Making the most of your triathlon bike means fitting it properly to get the aero benefits while saving your energy for the run on race day
Triathlon bikes are certainly faster than road bikes on a bike course adapted to suit them. That means, if you’re looking to go really fast on a relatively straight course without technical sections, the tri bike is the best choice. However, the correct fit, your increased comfort, and confidence combined with sufficient practice will give you the edge on race day.
How can you make sure your tri bike fits well and that you’ll get that nearly 20-minute speed gain on your Ironman triathlon ride? Avoid bike-fitting mistakes and prepare for race day by practicing with your bike and training appropriately.
In this article, you’ll learn:
- The difference between triathlon bikes and road bikes;
- How to fit your tri bike and your road bike to maximize comfort and speed;
- What benefits you can expect from each bike, and;
- How to choose the right tri bike shoes or road bike shoes.
Triathlon bike vs. road bike: What’s the difference?
When you’re preparing for your first triathlon, or even if you’re a tri veteran, you’ll be considering one of the big questions: which bike should you ride on race day? While triathlon bikes on paper are faster than road bikes, there are advantages to both, and you should look into how they can benefit you and understand their main differences.
In an experiment I did recently, I discovered that I could sustain 150 watts of power on a tri bike at about 2-km/h faster than on a road bike. However, that’s going fast at a steady speed, without turning around corners or having to stop and start or avoid obstacles. It’s also in a non-technical setting. The key difference between the bikes, then, is that a triathlon bike is faster than a road bike, all things being equal, on a straight, non-technical course.
Why is a tri bike faster than a road bike?
One of the reasons the triathlon bike is faster is its aerodynamic design. The geometry of a tri bike means improved aerodynamics for both the bike itself and the athlete. When you ride a tri bike, your body is positioned further forward with your weight above the handlebars, while the saddle and the pedals are all positioned such that your body takes a sharper, more aero shape.
Also, in terms of design, tri bikes don’t have to adhere to UCI rules around weight and frame. This means they can have unique geometry with new shapes and tubes. The convenient integrated storage for your bottles and nutrition saves on drag compared to having an extra saddlebag during a long-distance triathlon.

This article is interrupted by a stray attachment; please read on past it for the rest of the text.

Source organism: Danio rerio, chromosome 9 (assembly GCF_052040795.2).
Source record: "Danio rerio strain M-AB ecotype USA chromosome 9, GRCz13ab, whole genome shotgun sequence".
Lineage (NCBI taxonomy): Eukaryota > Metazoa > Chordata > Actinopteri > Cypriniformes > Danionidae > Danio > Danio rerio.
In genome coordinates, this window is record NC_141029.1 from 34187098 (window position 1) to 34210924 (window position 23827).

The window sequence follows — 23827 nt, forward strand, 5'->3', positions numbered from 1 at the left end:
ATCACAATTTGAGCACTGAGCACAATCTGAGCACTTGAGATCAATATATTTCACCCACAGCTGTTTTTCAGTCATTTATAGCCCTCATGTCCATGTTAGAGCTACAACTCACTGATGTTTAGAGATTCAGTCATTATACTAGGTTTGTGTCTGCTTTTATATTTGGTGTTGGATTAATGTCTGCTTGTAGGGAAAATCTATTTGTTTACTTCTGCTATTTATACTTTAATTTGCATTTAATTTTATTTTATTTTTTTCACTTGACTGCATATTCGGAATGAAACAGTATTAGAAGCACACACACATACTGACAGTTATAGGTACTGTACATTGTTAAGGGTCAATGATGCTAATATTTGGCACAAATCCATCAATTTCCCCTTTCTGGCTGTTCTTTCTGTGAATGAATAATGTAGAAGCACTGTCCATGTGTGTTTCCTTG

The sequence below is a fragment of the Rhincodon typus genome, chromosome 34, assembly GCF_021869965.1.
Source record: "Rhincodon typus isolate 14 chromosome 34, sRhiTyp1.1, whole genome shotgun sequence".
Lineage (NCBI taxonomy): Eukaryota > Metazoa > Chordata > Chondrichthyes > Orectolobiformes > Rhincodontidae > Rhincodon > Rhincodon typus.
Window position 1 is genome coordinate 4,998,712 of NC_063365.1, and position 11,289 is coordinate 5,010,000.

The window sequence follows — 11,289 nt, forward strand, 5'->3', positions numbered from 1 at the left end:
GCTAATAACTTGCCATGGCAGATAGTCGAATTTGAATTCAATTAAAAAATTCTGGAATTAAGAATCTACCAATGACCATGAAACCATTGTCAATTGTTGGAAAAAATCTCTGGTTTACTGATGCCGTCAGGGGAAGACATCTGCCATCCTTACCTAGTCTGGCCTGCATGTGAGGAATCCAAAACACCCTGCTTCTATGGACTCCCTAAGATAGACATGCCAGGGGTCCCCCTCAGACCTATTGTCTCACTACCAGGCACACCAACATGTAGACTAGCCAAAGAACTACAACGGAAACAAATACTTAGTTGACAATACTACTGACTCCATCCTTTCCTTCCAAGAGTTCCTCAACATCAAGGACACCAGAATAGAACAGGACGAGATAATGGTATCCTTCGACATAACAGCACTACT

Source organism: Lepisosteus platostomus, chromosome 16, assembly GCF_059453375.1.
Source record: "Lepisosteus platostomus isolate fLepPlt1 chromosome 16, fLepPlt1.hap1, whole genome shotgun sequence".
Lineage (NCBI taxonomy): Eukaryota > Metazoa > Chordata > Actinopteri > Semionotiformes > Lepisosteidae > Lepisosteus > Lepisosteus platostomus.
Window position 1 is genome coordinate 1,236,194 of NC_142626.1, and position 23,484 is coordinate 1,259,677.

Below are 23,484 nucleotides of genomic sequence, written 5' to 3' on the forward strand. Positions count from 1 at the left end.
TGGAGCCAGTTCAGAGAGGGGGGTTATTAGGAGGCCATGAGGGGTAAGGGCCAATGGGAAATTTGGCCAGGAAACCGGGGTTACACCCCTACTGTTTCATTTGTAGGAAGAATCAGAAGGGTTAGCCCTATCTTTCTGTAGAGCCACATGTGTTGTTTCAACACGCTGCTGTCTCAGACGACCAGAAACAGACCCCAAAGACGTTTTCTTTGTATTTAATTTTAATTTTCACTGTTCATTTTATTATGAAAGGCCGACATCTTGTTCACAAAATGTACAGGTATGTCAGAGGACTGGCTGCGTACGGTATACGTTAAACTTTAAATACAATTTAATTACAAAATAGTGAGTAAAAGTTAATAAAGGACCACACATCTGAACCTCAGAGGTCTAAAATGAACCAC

With a tri bike, the seat is a bit further forward; the front has a flat base bar with aero-bar extensions that keep your hands out at the front. You won’t have the same access to your brakes and shifters, and even the saddle has a different design, pointing downward on a tri bike.
The other big reason that a tri bike is beneficial for a triathlete isn't as much about the bike leg of your race as it is with the run. Thanks to how the tri bike engages your upper body to conserve your leg muscles, you'll start the run a bit fresher, potentially saving you time on the run. This is because on a triathlon bike – also achievable (to an extent) on a road bike with aero bars – you won't be overextending your hips and leg muscles.
This is supported by science. In an , researchers found that triathletes performed significantly better on the run after completing the bike course on a triathlon bike. This was due to biomechanical changes including:
- Increased plantar flexion and reduced range of knee motion on the bike, leading to greater stride length on the run;
- Reduced hamstring activation, conserving energy for the run;
- Less calf use on the tri bike, again saving energy for the run.
Fitting your bike: 3 mistakes to avoid on triathlon and road bikes
Both the bike mechanics and your body’s response to riding a tri bike point to the advantage of using a triathlon bike to gain speed during the cycling part of a triathlon and the run portion of the race. However, you need to ensure that your tri bike is well fitted and that you're confident and comfortable on it before race day. Otherwise, you won’t benefit from speed gains, and you'll risk going slower or even injuring yourself.
Triathlon expert and bike fitting specialist, Matt Bottrill, warns that one of the biggest mistakes athletes make when getting a tri bike is simply not practicing enough on one or just showing up ready to race without fitting it properly. Here’s what to look out for with your new tri bike.
Make sure you can control the bike
Your upper body is much further forward on a tri bike than on a road bike; even the gears and brakes are positioned differently. You need to become familiar with this position and get your back and shoulders acclimated to the different stretches that the aero position requires.
You also need to ensure your fingertips are at the top of the tri bars for best positioning.
Here’s Matt’s advice for getting it right: “Sit in front of the mirror and get the aero bars to a vertical level. What you’ll start to see is that you will rotate your shoulders into place.”
Adjust slowly until you’re in the optimal position. For many, this will also take a lot of the stress out of the neck and shoulders area. The combination of elbows and hands, referred to as the "cockpit" in triathlon cycling, helps prevent a big rolling of the back. You'll be safer on the road because you're not looking down but retain the ability to follow the road ahead.
Don’t forget the saddle
A classic mistake people make on a tri bike is not adjusting their saddle position. This happens to both tri bike users and road bike users after they’ve fitted aero bars to their bike.
Once you have the tri bars, your body will naturally move forward and over the handlebars, so your saddle also needs to move forward and face down to follow your body naturally. Begin your bike fitting by adjusting your seat height, starting as high as possible while you can extend the leg without dropping the hip.
The next step is to adjust the cleats by moving them forward and backward, so the central spindle of the pedal goes through the ball of your foot. You need to end up a bit more angled so there’s no pressure on your ankles and knees until you feel as “natural” as you can.
Combining good saddle and cleat positioning gets you in the best position on the bike without causing undue stress and pain during your triathlon.